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ARS Home » Midwest Area » Columbia, Missouri » Cropping Systems and Water Quality Research » Research » Publications at this Location » Publication #331576

Research Project: Sustainable Intensification of Grain and Biomass Cropping Systems using a Landscape-Based GxExM Approach

Location: Cropping Systems and Water Quality Research

Title: Topsoil thickness influences nitrogen management of switchgrass

Author
item Yost, Matt
item Kitchen, Newell
item Sudduth, Kenneth - Ken
item THOMPSON, ALLEN - University Of Missouri
item ALLPHIN, ERIC - Renew Biomass

Submitted to: BioEnergy Research
Publication Type: Peer Reviewed Journal
Publication Acceptance Date: 12/21/2016
Publication Date: 1/3/2017
Citation: Yost, M.A., Kitchen, N.R., Sudduth, K.A., Thompson, A.L., Allphin, E. 2017. Topsoil thickness influences nitrogen management of switchgrass. BioEnergy Research. 10(2):465-477. doi: 10.1007/s12155-016-9811-6.

Interpretive Summary: Switchgrass is native to Missouri landscapes and is an attractive bioenergy crop option for reintroduction on eroded portions of claypan landscapes where grain crop production is marginally profitable. The thickness of the topsoil or the depth of the soil above the claypan horizon can vary widely within fields and little information exists on its impacts on nitrogen (N) management of switchgrass. Therefore, a study was conducted near Columbia, Missouri to determine its influence on fertilizer N requirements of switchgrass. Across years, the legume treatment did not supply N to the switchgrass because it produced the same or lower switchgrass yield as the nonfertilized treatment. Topsoil proved valuable as switchgrass yield, nutrient removal, and partial profit usually increased as DTC increased. Fertilization with 90 lb N/acre on exposed (very shallow), shallow, or moderately thick soils and 60 lb N/acre on deep soils, was required to obtain the highest biomass yield, but it also increased nutrient removal. Strikingly, partial profit across years was negative for the legume treatment and was highest with no fertilizer on all soil thicknesses. Therefore, improvements are needed before intercropped legumes are profitable, and N fertilization may be needed only periodically to maximize switchgrass profit on claypan soils. These results will aid researchers and practitioners in the development of targeted, profitable, and sustainable bioenergy cropping systems on marginal soils in the Midwestern United States.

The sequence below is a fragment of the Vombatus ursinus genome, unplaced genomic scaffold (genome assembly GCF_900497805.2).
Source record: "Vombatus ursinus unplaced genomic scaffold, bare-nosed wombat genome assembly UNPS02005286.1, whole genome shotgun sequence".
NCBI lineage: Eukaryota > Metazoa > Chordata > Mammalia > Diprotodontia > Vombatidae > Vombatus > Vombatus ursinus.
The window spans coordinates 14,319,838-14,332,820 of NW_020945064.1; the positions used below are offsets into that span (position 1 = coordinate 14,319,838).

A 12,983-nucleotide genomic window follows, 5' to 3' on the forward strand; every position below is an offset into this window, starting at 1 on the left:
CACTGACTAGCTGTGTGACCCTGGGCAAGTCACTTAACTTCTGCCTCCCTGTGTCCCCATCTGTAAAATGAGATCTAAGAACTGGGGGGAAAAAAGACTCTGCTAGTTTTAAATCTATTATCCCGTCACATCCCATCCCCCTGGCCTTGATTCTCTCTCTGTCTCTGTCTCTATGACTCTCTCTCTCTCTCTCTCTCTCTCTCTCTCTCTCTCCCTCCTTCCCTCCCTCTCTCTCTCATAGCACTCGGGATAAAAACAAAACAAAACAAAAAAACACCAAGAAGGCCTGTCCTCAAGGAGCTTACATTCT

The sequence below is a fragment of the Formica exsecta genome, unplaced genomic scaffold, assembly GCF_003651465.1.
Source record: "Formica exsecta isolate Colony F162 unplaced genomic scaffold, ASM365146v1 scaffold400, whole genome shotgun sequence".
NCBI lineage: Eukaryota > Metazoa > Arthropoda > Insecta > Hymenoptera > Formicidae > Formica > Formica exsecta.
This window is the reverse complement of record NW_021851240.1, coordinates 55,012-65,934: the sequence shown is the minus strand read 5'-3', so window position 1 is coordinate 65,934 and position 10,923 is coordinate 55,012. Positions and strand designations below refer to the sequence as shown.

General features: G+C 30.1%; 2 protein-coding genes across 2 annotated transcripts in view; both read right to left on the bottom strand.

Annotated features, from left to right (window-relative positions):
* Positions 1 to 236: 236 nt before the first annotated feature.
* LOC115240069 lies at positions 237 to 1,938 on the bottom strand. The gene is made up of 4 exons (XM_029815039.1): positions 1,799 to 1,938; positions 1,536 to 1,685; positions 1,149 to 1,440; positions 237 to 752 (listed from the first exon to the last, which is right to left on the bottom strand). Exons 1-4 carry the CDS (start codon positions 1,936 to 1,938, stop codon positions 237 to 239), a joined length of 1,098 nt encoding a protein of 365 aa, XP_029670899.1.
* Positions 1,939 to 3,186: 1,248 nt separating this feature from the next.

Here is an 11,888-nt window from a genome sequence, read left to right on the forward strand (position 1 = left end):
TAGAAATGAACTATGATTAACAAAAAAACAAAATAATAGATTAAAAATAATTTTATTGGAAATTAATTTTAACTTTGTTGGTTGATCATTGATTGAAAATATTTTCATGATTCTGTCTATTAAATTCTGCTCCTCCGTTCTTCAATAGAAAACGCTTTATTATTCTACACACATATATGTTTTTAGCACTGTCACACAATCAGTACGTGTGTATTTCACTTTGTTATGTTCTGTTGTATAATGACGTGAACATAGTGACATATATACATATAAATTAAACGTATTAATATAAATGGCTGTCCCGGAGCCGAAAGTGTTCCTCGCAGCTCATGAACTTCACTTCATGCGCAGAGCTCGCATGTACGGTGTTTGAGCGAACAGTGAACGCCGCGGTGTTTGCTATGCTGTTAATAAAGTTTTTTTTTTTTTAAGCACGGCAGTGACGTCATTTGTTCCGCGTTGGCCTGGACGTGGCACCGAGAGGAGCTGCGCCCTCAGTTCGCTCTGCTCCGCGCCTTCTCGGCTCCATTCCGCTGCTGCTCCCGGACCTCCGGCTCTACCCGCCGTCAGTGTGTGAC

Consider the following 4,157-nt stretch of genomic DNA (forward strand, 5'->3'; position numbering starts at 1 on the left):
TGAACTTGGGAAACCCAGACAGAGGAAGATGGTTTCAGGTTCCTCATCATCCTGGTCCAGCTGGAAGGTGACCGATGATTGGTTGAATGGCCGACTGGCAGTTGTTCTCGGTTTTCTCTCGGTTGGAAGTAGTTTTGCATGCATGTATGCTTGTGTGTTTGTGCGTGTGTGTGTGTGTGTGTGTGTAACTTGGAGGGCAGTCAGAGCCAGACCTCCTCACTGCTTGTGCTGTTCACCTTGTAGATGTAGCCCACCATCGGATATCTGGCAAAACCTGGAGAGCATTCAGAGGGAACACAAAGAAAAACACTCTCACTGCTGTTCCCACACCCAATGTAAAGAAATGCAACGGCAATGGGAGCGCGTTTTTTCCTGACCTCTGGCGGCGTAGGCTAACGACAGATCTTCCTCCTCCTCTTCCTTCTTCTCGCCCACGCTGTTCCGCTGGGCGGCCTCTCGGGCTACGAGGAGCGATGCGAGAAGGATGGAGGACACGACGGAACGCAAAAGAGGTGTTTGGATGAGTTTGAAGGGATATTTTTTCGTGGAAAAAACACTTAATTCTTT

Technical Abstract: Switchgrass (Panicum virgatum L.) is an attractive bioenergy crop option for eroded portions of claypan landscapes where grain crop production is marginally profitable. Topsoil thickness above the claypan or depth to claypan (DTC) can vary widely within fields and little information exists on its impacts on N management of switchgrass. Therefore, a study was conducted at the University of Missouri South Farm near Columbia, Missouri to determine whether topsoil thickness influenced fertilizer N requirements of switchgrass. Switchgrass was planted in 2009 on plots ranging in topsoil thickness from 0 to 124 cm, and was harvested annually at postdormancy during 2011 to 2015. Three treatments were 0, 67, or 101 kg N/ha applied annually in May and a fourth was three intercropped native legumes as the N source. Across years, the legume treatment apparently supplied no N because it produced the same switchgrass yield on shallower soils as nonfertilized plots, or lower yield on deeper soils. Topsoil proved valuable as switchgrass yield, nutrient removal, and partial profit usually increased as DTC increased. Fertilization with 101 kg N/ha on exposed, shallow, or moderate DTC and 67 kg N/ha on deep DTC, was required to obtain the highest biomass yield, but it also increased nutrient removal. Strikingly, partial profit across years was negative for the legume treatment and highest with no fertilizer on all DTC classes. Therefore, improvements are needed before intercropped legumes are profitable, and N fertilization may be only needed periodically to maximize switchgrass profit on claypan soils.